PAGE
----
I understand your point and this is largely a lack of management on
my side. So I apologize.
In fact, we made good progresses on the charter and the membership
aspects, and we are almost done on these parts so we hope to publish
these things soon.
But inside the OPEES project, most of the experiments should be done
in 2012. And for some experiments, we need to be able to work on an
infrastructure. We may even be able to submit new
"Polarsys-specific" services to this implementation, like services
based on gPM.
It is perfectly acceptable that the infrastructure is not ready yet,
but the important point is to agree on the fact that OPEES partners
will be able to access the Polarsys infrastructure until the end of
the project. I expect that for these partners, the access would
change on December 21st 2012, which is the end date for OPEES.
If you agree on this, and now that we have users knocking at the
door, we can setup the plan to make the infrastructure accessible.
Hopefully, the things will get better as soon as we set up our
regular Polarsys telco. I am working with Ralph to launch the first
telco either next week or the week after.
OPEES project leader
+33 672 120 226
Le 09/02/12 10:18, Mike Milinkovich a écrit :
my view the problem is that we have no plan. Or at least no
plan that I and the key staff (webmaster, EMO, IP, etc.)
have seen and committed to. I understand that this is a
completely reasonable request on your part, and a key
milestone in gettting started. But it was a surprise to us,
and that is the deeper problem. In the short term, the fact
that it was a surprise means that I have no idea if the
infrastructure is actually ready. Given how busy the Eclipse
Foundation team is, I rather doubt it.
is responsible for creating, communicating and obtaining
commitment to the plan for getting Polarsys up and running?
We need to know what functions the Polarsys team require, by
date. This includes all of the forge functionality, the
project management processes and the IP processes.
such a plan exists and I have missed it, I apologize.
I agree that the next step for the establishment of Polarsys
is that members sign the participation agreement, but we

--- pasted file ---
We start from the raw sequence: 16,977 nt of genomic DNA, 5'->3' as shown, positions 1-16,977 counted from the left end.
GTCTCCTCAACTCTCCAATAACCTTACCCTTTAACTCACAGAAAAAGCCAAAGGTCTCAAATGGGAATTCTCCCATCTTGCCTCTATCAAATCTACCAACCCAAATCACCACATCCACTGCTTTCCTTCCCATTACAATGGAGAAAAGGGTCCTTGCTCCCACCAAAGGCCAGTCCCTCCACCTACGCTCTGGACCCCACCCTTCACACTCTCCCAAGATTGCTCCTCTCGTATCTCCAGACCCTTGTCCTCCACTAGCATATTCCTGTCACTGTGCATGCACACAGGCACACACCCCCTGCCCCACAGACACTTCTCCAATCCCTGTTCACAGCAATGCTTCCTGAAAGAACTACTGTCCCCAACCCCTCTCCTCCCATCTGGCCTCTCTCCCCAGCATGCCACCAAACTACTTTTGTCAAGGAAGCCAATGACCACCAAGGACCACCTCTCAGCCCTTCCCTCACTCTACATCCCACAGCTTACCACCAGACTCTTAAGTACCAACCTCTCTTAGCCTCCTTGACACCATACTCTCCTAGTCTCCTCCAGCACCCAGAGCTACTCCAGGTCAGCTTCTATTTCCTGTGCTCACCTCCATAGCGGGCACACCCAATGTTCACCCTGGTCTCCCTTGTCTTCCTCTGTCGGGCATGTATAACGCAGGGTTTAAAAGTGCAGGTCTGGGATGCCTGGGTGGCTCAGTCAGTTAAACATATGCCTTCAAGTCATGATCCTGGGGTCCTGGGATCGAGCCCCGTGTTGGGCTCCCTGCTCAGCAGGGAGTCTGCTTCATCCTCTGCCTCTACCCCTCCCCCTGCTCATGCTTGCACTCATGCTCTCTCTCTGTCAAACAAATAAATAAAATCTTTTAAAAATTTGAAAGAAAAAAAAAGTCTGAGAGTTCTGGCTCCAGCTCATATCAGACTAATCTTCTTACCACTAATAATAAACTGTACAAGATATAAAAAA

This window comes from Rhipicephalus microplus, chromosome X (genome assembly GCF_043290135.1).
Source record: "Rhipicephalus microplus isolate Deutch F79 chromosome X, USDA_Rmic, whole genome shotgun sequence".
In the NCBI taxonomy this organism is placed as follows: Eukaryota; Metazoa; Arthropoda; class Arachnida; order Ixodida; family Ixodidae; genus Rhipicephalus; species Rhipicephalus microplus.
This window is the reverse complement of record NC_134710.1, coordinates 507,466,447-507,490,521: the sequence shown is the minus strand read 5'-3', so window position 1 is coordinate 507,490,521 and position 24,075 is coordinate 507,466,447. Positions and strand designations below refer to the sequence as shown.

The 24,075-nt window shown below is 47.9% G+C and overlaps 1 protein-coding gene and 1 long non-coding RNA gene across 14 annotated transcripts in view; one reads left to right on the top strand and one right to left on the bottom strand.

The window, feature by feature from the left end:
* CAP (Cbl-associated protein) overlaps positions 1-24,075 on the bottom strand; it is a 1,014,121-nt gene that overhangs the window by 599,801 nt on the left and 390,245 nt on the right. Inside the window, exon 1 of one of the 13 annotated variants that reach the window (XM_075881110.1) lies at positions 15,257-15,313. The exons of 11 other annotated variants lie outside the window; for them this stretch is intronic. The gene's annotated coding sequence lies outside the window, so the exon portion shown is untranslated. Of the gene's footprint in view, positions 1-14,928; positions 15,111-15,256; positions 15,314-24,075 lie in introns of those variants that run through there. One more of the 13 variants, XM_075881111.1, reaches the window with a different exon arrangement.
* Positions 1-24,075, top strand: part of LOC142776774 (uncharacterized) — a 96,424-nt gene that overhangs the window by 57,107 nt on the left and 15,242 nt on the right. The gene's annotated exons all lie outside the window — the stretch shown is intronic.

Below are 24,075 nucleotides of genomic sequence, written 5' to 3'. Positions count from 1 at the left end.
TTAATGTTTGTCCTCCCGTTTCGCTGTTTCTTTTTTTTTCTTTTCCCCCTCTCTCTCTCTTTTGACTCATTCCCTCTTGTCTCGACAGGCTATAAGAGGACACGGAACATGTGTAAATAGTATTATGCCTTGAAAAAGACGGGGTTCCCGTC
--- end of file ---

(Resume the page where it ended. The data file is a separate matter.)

also need that the OPEES project partners would be able to
do some tests and prepare the migration of some components
migrations towards Polarsys.
Additionally, I think that OPEES members should get access
(with no waranty) to the Polarsys infrastructure or to a
sandbox Polarsys infrastructure so that they can do the
OPEES experiments in the Polarsys context instead of doing
these experiments on other infrastructure.
So I suggest to go forward on these two different topics:
* signing of the membership agreement by the Polarsys
* experimentation of the infrastructure both by the
Polarsys members and OPEES partners.
Such experimentation by OPEES partners which are not
Polarsys members should be limited to some services and for
example may not include the Common Build Infrastructure as
non Polarsys members are not supposed to offer LTS.
Additionally, we must emphasize on the fact that the current
infrastructure is not stable and must be used for test
But we need to find a way to provide a test infrastructure
for test to those OPEES partners who will help populate
Polarsys code base. There is great value that can come from
this OPEES experimentation phase.
As OPEES project leader, I can act as a proxy and tell you
if people asking for access to the infrastructure
effectively ask it in the context of OPEES.
For Mathieu, it is clearly the case: he works for Atos on
Topcased and will test the (technical) migration of some
Topcased components to Polarsys.
OPEES project leader
Le 08/02/12 18:05, Mike Milinkovich a écrit :
far as I know, the Polarsys infrastructure is not ready to
be tested. The group hasn't been formally created, and we
don't have participation agreements in place.
one of the first tasks of the Steering Committee will be
to work with the EMO to plan for the phases of
infrastructure readiness and capabilities.
anyone thinks that I'm misinformed, please let me know.
I've been traveling quite a bit lately, so it is possible
that I am behind on the latest developments.
I am planning to do some tests on the
My first goal is to implement a way to
follow Papyrus development and have the flexibility to
choose which commits I want to keep, and do some
internal commits unrelated to the upstream changes.
I am planning to:
- create a git repo which will be a “clone”
of an Eclipse SVN repo (possibly more simple than
Papyrus at the moment) : this repo will follow the SVN
commits by using svn2git on my machine and pushing the
resulting git commit manually.
- create a branch from this “clone”
- merge some commits from the clone into
the branch and/or do some minors internal commits
- use Hudson+Buckminster to build an update
site from this branch
To do that I need some rights on the
different parts of the infrastructure:
- a git test repo where I have all the
rights needed. If I can create myself a git repo it is
- Some rights on the Hudson so I can add
and configure a build, and ssh access if no
buckminster is currently installed.
What is the process to have those
I am a committer on Papyrus so all the
Eclipse legal formalism should already be OK.
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